Bi people get into relationships with lesbians, gays, straight people and other bis.  Gay and lesbian people get into relationships with bis.  We are your queer family.  And LGB equality is only worthy of the name if we break down the barriers around civil partnerships as well as marriage: campaigning and lobbying for anything less puts the lie to a claim to be campaigning for equality for lesbians, gays and bisexuals.

Friday, 1 July 2011

Queer Left gathers

It must be something in the air.

The weekend before last was the bi activist gathering; last weekend was the twice-yearly queer left gathering.  This time it was in Manchester - and where last time it had been the dayglo surroundings of the Lib Dem party HQ press room, this time it was one of the swish new hotels that have popped up near Piccadilly station.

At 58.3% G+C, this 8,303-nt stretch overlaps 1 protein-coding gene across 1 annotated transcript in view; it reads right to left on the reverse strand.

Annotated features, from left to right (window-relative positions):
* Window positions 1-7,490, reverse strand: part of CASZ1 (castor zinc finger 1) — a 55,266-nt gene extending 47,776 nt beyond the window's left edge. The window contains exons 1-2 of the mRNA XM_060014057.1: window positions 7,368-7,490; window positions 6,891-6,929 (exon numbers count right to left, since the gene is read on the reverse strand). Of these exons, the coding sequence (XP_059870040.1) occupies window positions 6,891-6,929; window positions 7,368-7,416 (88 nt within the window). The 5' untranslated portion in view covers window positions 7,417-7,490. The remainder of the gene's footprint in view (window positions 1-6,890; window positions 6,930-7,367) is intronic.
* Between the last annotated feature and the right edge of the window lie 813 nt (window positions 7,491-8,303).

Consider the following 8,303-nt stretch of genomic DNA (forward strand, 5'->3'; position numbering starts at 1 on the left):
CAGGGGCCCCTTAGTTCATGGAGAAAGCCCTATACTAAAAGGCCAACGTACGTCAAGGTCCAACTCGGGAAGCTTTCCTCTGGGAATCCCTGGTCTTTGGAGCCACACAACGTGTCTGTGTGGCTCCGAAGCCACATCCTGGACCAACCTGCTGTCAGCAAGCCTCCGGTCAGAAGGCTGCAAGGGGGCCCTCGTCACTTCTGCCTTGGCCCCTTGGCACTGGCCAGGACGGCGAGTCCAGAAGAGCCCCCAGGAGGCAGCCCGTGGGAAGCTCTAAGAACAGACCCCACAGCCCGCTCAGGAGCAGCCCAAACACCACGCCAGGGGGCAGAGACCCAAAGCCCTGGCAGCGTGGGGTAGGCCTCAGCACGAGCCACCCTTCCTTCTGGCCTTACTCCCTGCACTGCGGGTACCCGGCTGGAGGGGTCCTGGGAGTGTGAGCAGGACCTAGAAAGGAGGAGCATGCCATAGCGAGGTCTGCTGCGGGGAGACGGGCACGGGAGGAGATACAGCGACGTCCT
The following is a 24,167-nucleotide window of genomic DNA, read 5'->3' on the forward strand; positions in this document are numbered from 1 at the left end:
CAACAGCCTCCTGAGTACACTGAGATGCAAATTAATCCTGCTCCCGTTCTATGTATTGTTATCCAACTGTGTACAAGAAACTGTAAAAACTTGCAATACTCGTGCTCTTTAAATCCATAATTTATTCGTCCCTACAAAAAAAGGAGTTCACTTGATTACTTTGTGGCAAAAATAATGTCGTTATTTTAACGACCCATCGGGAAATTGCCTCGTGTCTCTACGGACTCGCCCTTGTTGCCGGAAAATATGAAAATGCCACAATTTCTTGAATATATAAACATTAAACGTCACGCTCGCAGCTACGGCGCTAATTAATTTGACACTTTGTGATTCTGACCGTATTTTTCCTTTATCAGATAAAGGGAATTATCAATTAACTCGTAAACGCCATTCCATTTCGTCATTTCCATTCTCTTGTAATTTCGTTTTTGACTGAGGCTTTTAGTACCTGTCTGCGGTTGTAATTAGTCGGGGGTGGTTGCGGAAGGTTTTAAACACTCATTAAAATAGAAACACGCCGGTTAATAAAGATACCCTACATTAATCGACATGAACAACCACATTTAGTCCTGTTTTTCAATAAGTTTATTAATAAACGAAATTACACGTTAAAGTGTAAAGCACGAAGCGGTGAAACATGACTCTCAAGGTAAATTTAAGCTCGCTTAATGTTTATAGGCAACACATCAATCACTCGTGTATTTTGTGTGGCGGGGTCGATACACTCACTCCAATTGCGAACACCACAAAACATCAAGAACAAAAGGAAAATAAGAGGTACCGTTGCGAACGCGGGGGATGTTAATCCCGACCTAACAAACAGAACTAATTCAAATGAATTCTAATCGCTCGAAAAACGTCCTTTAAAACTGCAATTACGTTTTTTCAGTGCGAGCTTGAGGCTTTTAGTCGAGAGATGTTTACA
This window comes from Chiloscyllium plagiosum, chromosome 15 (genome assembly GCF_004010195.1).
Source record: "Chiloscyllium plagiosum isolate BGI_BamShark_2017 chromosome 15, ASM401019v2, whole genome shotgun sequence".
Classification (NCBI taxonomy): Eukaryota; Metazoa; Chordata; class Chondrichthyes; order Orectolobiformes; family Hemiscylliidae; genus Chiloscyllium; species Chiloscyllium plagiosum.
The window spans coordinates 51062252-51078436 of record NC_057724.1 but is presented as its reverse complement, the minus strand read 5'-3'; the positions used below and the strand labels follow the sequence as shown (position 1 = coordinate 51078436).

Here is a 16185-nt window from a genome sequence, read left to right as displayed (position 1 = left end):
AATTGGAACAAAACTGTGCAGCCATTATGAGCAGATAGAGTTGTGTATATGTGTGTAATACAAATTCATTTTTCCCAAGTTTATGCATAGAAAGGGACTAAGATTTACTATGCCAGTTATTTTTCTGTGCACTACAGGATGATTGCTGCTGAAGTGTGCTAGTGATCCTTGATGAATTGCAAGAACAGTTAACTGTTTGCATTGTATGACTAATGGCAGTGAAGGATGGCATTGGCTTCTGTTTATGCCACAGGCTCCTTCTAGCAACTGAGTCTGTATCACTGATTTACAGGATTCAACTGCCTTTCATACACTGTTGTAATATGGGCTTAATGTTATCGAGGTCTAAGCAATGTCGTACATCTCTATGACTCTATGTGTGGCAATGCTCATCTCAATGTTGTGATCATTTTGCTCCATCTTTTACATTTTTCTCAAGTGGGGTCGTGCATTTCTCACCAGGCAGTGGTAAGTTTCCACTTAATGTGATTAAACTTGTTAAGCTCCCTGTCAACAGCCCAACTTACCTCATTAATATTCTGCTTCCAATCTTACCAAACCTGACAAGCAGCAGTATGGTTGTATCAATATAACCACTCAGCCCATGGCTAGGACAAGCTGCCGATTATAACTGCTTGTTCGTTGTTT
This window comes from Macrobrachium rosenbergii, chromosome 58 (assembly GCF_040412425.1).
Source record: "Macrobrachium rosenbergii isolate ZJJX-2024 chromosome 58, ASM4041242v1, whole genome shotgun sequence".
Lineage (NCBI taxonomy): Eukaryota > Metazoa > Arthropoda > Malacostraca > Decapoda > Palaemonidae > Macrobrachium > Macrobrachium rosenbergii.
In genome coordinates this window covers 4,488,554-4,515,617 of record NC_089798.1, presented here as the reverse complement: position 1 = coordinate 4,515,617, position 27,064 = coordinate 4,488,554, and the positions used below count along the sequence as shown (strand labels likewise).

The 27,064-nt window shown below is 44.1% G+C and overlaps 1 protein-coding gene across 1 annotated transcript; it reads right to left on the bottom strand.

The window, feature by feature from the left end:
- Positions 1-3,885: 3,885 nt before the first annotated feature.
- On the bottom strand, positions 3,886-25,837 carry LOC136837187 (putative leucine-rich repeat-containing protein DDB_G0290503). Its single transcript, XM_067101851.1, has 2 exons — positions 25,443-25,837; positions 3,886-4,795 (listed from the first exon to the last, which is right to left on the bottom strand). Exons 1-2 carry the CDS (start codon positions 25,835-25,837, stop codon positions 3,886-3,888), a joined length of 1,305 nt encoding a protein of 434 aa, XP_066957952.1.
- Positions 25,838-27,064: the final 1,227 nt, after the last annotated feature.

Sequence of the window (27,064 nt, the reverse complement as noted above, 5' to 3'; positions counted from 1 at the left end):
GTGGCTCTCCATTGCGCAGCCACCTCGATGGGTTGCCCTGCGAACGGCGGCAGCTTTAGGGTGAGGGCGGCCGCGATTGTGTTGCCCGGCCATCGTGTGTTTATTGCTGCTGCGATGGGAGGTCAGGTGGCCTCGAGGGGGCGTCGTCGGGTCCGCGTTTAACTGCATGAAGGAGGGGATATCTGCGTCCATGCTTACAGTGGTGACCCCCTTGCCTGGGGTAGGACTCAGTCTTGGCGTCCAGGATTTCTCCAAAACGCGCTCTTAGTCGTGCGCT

There was some overlap with the previous weekend's bisexual activist - talking about diversity work, the left-right coalition government's action plan on LGBT equality, and suchlike.  There was welcome praise for my inky press efforts here just as there was there!

It's a lot more fun being in government than in opposition: the things you get to talk about are much more likely to lead to real change.

It's also lovely to be able to sit back and let the new generation of officers lead the discussion and planning, and just interject when you're feeling wise or motivated on a topic.  Having been Chair, I now know quite how much work doing that role in the organisation takes; it probably makes me a lot more tolerant of this one than I was of the ones who came before me!

Bi activists get together

The weekend before last was one of the irregular Bi Activism Conferences.  I nearly didn't go - being there, with travel and all that, cost me about £100 so it meant there would be nothing in the kitty for playing out the rest of the month - but I'm glad I did.